Crowdfunding website GoFundMe on Saturday launched what it dubbed the "Government Shutdown Direct Relief Fund" to help federal workers impacted the by the ongoing shutdown. 

CEO Rob Solomon announced the initiative in a statement, saying that donations would be "distributed to several nonprofit organizations across the country offering direct assistance to government workers."


"These nonprofits are doing important work, providing hot meals, necessary counseling, and housing relief. I encourage everyone to support them," Solomon said, noting that the crowdfunding campaign was launched in partnership with author and speaker Deepak Chopra. 

Solomon added that celebrity chef José Andrés' nonprofit would be among the first to receive funds. Andres has fed about 12,000 furloughed federal workers at his temporary kitchen in Washington, D.C.

"Government workers, through no fault of their own, can’t afford to put diapers on their newborns," Solomon said in the release. "Employees of the most powerful nation in the world are being forced to work without pay and line up at diaper or food banks. It makes no sense."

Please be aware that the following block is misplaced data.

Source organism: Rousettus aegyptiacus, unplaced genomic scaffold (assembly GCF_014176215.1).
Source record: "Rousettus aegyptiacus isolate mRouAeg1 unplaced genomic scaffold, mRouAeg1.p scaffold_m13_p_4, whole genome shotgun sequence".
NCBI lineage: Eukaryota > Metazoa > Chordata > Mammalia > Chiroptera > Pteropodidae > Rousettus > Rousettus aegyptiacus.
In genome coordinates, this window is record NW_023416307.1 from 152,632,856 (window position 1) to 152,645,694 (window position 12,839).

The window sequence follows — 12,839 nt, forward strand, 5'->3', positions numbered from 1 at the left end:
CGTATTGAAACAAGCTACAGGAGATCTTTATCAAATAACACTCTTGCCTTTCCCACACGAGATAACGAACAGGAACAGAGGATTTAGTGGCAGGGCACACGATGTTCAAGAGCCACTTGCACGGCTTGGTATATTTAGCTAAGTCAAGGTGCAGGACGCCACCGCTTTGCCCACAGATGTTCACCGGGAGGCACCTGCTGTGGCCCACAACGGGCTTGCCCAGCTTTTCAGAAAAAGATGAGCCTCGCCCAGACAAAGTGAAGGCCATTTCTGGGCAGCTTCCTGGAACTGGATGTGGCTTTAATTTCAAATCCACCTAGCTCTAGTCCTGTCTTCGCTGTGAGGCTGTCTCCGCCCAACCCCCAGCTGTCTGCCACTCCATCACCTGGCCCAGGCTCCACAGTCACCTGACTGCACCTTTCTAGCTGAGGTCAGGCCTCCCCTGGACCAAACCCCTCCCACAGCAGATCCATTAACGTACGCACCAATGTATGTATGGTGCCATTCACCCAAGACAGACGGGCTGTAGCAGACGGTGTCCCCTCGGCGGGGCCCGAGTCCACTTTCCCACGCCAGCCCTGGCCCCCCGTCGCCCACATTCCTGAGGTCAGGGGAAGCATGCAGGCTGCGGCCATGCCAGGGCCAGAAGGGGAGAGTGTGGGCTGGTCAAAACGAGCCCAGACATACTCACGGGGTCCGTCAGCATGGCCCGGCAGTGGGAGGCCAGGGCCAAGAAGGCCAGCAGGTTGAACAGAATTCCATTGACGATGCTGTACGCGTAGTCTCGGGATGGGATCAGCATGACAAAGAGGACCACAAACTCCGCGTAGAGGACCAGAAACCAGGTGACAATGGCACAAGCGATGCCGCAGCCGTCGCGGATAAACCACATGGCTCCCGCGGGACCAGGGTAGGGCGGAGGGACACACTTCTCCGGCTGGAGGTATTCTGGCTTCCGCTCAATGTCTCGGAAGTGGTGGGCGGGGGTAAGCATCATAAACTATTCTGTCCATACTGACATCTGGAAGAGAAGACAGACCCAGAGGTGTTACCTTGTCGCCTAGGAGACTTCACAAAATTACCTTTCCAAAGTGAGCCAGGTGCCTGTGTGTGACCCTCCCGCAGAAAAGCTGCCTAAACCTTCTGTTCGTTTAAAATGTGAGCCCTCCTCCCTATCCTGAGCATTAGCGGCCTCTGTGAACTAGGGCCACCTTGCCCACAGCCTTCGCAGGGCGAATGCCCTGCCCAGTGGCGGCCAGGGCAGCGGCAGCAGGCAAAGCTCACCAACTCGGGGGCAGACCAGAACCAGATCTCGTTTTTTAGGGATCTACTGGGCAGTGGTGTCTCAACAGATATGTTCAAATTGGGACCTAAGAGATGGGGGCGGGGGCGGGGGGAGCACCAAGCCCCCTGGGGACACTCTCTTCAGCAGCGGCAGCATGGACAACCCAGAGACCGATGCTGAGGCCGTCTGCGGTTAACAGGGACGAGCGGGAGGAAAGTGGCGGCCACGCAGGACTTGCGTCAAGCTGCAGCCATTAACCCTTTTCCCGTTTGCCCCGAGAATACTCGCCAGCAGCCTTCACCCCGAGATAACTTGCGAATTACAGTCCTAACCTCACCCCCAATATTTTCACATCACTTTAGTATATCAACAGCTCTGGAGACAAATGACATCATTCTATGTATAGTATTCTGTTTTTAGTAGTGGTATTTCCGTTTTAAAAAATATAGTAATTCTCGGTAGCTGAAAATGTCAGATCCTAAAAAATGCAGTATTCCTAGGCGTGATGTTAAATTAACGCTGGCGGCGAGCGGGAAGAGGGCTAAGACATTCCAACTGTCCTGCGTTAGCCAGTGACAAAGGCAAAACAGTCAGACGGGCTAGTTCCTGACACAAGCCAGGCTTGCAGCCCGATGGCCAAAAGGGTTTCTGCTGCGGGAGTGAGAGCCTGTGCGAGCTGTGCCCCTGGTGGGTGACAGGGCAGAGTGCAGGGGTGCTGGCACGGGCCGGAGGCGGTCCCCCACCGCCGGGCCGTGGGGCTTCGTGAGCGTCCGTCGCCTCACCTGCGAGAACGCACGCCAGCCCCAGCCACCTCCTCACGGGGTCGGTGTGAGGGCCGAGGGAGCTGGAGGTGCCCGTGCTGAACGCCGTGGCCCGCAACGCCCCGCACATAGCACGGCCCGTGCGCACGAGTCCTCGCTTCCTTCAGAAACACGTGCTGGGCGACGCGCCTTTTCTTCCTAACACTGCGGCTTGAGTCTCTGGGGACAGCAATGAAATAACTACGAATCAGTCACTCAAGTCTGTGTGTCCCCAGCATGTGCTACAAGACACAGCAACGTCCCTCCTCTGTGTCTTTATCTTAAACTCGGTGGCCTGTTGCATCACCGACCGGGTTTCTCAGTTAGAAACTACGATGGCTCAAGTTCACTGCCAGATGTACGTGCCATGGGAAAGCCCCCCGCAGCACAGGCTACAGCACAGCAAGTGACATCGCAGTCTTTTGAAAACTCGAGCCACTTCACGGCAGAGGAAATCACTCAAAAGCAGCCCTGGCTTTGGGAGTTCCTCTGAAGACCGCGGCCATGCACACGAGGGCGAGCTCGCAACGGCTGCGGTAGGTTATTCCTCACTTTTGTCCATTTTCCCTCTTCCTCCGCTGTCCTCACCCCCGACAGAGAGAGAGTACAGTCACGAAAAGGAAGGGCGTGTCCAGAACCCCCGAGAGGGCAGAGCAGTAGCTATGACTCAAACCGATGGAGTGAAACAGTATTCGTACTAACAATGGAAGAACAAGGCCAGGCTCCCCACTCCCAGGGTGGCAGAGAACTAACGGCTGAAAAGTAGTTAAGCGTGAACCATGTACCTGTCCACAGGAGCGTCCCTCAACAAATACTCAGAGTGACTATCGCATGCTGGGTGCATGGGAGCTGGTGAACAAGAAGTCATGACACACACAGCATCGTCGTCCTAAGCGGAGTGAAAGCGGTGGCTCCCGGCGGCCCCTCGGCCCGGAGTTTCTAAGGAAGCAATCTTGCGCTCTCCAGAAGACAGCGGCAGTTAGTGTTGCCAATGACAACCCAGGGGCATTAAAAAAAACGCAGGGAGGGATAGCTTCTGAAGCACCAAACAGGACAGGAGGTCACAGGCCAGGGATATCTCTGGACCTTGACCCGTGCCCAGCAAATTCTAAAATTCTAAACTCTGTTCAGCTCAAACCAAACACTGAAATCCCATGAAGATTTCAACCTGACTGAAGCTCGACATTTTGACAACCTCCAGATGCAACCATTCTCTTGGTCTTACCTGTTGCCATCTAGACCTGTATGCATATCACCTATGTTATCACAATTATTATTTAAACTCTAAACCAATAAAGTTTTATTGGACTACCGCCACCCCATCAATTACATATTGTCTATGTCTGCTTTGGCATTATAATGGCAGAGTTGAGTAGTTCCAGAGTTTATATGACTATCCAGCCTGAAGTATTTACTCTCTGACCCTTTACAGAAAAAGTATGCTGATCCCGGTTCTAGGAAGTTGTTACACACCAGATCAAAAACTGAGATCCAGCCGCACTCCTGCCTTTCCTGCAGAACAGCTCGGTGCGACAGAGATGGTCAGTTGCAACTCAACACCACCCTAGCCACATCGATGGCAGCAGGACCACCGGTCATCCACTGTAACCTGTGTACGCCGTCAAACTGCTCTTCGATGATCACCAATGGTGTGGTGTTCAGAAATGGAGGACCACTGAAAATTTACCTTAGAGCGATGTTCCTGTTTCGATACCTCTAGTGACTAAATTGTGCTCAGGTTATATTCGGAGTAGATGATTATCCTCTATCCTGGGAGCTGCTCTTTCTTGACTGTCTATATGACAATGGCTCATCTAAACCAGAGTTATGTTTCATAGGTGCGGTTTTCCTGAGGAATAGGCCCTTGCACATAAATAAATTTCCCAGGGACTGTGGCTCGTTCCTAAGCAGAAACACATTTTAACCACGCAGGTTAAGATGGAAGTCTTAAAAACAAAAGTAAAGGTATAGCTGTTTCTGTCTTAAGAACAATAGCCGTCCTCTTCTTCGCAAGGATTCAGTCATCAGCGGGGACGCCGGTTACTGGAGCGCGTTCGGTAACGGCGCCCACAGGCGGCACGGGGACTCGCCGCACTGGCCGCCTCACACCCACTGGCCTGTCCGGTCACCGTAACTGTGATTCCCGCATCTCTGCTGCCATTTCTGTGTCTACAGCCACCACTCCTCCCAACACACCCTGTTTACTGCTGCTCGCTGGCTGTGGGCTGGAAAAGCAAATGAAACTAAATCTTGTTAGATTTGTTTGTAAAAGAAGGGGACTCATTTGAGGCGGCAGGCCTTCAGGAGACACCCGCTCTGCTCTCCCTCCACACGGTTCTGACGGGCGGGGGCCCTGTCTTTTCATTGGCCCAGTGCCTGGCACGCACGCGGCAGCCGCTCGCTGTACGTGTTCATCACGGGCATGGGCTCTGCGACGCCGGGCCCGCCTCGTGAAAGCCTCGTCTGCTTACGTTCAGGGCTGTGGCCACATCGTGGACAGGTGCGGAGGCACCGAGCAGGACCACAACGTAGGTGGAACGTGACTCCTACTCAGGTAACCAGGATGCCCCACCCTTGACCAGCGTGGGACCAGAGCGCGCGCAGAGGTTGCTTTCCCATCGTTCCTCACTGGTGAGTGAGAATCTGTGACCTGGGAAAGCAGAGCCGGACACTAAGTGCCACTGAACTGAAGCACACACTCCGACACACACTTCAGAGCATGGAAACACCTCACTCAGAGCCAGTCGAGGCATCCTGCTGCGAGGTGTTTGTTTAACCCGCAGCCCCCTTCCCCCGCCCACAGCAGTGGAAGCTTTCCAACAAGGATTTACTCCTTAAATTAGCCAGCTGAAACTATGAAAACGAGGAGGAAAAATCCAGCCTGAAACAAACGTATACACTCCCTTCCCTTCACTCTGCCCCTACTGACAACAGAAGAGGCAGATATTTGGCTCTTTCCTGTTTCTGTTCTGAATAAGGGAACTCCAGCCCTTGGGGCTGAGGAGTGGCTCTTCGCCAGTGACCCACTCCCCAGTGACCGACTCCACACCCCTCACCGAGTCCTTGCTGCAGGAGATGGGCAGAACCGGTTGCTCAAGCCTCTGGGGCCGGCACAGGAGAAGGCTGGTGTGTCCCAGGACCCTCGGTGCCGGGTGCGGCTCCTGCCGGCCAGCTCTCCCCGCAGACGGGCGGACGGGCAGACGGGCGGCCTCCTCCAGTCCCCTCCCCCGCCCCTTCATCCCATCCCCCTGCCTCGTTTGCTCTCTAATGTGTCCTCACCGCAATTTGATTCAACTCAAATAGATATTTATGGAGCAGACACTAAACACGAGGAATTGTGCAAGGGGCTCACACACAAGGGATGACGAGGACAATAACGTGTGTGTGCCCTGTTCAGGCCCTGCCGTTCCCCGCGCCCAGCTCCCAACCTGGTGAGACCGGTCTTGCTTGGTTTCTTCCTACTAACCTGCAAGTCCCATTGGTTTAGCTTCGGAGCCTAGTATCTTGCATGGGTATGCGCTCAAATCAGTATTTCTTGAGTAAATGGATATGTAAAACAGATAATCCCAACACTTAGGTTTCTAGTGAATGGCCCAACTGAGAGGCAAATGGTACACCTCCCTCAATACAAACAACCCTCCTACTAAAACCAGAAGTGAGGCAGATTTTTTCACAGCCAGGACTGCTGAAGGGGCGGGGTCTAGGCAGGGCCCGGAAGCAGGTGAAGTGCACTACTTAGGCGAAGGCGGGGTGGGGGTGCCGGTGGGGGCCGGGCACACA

The fund had raised more than $63,691 from over 670 donors as of Sunday evening. Its goal is to raise $75,000. 
The government shutdown, which was triggered on Dec. 22 after Democratic and Republican lawmakers failed to reach an agreement on a new Congressional spending bill, has impacted about 800,000 federal workers.
President TrumpDonald John TrumpSarah Huckabee Sanders becomes Fox News contributor The US-Iranian scuffle over a ship is a sideshow to events in the Gulf South Korea: US, North Korea to resume nuclear talks 'soon' MORE last week signed a bill guaranteeing back-pay to federal workers furloughed, but the shutdown has raised concerns about workers unable to pay current bills. 
Huffington Post reported that more than 1,500 GoFundMe campaigns have been upstarted by federal workers.
In addition to GoFundMe, other organizations have launched efforts to aid furloughed federal workers. PayPal CEO Dan Schulman announced that the company would provide up to $25 million in interest-free cash advances to help federal workers going without pay.